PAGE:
That’s the bad news, and it does support a bearish argument that Citizens has inferior credit quality. On the other hand, management believes that commercial credit losses are peaking, and there could be reserve releases as soon as the fourth quarter. If Citizens is in fact going through the worst part of its credit cycle earlier than other banks, that would explain the differences in the reported figures. Unfortunately, you really don’t know where you’re at in the credit cycle while you’re still in it. While I find it credible that Citizens is recognizing losses and charging off loans faster than its peers, it can also be true that its overall cumulative losses will be higher.
With a CET 1 ratio below 10%, Citizens isn’t in as strong of a capital position as I might like, but I expect charge-offs to peak at over 1% in 2021 and then improve. Investors were looking for an upsized cost-cutting plan with this quarterly report and they didn’t get it, but they still may in the fourth quarter (when management gives 2021 guidance). What they did get was a modification to the current plan that focuses on increased digitalization to drive improved revenue and profits, with a $100M pre-tax benefit target.
Citizens generates more than 60% of its revenue from spread sources, and that’s not going to be a growth driver in 2021 (possibly not much of one in 2022 either). It also doesn’t help that Citizens’ hedges are rather short-dated, rolling off in about a year (likewise for M&T (MTB), whereas Regions (RF) and Zions (ZION) have meaningfully more breathing room). Without a bigger near-term benefit from cost-cutting, I see a good chance of a double-digit decline in PPOP in 2021 and I can’t rule out a decline in 2022 depending upon how the economy recovers. With that, credit costs will be an important swing factor in core earnings.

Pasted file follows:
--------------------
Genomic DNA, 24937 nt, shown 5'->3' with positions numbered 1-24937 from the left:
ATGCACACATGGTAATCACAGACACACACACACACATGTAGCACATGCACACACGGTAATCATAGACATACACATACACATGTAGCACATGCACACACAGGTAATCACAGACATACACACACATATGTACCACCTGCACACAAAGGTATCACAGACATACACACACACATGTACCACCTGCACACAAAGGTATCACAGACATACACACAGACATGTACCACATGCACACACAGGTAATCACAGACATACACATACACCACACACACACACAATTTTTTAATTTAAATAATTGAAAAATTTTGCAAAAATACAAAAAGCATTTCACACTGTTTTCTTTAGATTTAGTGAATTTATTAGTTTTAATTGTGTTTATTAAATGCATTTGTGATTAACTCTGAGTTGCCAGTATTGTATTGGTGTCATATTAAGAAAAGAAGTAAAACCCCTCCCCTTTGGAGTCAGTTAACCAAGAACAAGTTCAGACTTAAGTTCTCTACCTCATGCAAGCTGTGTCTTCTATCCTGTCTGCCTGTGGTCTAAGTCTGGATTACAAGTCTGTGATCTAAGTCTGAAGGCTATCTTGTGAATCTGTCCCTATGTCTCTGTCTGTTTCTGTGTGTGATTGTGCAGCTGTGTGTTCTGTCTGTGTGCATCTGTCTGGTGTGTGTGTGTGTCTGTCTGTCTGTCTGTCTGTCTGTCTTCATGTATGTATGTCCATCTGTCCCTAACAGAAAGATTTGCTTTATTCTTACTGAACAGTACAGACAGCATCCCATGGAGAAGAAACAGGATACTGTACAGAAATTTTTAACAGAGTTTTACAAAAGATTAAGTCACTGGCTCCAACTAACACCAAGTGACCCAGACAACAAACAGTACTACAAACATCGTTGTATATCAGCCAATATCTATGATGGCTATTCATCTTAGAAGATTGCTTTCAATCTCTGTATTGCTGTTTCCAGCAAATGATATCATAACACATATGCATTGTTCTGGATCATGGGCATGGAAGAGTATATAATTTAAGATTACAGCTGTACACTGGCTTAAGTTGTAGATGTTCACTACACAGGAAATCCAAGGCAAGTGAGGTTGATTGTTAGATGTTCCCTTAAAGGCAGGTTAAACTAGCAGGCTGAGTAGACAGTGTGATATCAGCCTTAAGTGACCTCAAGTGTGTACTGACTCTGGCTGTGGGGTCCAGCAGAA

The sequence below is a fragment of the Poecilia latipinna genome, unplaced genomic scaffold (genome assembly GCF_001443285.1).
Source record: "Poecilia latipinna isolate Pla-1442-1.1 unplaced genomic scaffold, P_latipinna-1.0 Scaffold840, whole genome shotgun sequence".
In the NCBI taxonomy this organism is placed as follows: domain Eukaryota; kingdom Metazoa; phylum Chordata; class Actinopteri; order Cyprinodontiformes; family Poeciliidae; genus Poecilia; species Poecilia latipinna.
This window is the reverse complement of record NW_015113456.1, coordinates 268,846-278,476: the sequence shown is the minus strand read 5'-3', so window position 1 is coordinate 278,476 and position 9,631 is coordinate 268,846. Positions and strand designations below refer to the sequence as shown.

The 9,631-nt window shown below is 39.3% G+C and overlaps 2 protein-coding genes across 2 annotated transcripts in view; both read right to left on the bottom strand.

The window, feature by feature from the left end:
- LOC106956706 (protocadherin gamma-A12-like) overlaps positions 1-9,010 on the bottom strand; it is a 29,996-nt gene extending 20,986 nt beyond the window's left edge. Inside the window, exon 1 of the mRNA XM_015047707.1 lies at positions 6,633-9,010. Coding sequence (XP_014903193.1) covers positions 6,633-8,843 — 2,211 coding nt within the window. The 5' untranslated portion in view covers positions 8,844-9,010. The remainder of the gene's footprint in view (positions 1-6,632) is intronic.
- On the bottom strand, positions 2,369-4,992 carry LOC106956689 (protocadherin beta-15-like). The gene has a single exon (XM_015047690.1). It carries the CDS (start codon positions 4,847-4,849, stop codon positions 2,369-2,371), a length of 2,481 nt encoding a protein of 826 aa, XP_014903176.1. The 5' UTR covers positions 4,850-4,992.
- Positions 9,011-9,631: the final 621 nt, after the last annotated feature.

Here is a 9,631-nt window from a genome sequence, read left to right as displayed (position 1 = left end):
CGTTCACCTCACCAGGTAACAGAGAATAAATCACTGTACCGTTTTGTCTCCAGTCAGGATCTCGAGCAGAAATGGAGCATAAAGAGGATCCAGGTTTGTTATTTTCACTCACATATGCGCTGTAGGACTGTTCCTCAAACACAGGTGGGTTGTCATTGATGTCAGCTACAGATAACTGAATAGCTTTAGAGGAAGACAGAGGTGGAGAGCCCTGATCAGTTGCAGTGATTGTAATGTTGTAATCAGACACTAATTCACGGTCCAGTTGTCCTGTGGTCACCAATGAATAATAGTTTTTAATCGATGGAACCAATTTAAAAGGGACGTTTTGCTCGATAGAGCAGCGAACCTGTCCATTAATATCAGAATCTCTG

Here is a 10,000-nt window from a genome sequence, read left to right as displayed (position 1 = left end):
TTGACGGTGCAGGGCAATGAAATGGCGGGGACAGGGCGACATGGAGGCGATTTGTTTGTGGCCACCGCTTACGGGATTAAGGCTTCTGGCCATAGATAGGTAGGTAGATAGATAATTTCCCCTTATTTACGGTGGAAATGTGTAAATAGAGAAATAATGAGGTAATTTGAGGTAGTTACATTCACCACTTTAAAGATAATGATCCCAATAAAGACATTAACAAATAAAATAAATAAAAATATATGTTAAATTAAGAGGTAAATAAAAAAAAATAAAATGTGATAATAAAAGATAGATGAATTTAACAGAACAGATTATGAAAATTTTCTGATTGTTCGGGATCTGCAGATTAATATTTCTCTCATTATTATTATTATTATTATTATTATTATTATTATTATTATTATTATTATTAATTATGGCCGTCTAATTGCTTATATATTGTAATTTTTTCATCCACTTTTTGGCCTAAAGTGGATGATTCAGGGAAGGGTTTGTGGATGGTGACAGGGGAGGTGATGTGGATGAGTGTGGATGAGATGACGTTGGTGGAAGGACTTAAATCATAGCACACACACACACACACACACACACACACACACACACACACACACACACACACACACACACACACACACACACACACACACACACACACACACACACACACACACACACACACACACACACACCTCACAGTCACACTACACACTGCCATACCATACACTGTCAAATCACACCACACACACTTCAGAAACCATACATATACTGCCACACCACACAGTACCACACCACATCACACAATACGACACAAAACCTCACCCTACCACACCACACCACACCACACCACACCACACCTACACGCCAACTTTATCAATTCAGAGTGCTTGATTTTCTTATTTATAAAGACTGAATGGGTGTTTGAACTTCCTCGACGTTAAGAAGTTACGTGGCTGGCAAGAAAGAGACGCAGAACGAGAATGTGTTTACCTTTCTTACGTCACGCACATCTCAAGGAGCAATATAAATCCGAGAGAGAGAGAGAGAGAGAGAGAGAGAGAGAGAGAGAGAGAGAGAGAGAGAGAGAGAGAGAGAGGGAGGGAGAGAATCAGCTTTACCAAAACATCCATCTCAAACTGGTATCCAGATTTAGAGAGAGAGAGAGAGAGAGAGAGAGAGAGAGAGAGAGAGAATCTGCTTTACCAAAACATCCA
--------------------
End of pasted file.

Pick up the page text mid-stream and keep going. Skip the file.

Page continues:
I’m still expecting Citizens to post better core earnings in 2021 and beyond, though I do expect 2024 earnings to be below 2019 earnings (even if just barely). Long term, I’m looking for core earnings growth of around 2%, with Citizens generating low single-digit to mid-single-digit core growth in the years after 2024. Relative to other banks in this size group, that’s not a particularly strong growth rate, and I do see some opportunity for upside, particularly if Citizens can improve its operating leverage in the consumer business (the commercial business already runs pretty efficiently relative to peers).
The Bottom Line
While I do see a path to 10%-plus ROTCE over the next couple of years, I don’t value the stock on that basis. Even so, a nearly 9% ROTCE in 2021 can support a fair value in the mid-$30’s, as can my long-term core earnings assumptions. With low-to-mid-teens annualized return potential on that basis, I still think Citizens is worth a look from more aggressive investors who can, in essence, afford to be wrong about the bank’s full-cycle credit quality and operating leverage potential while betting that the Street is underestimating the core earnings power of the bank.
Disclosure: I/we have no positions in any stocks mentioned, and no plans to initiate any positions within the next 72 hours. I wrote this article myself, and it expresses my own opinions. I am not receiving compensation for it (other than from Seeking Alpha). I have no business relationship with any company whose stock is mentioned in this article.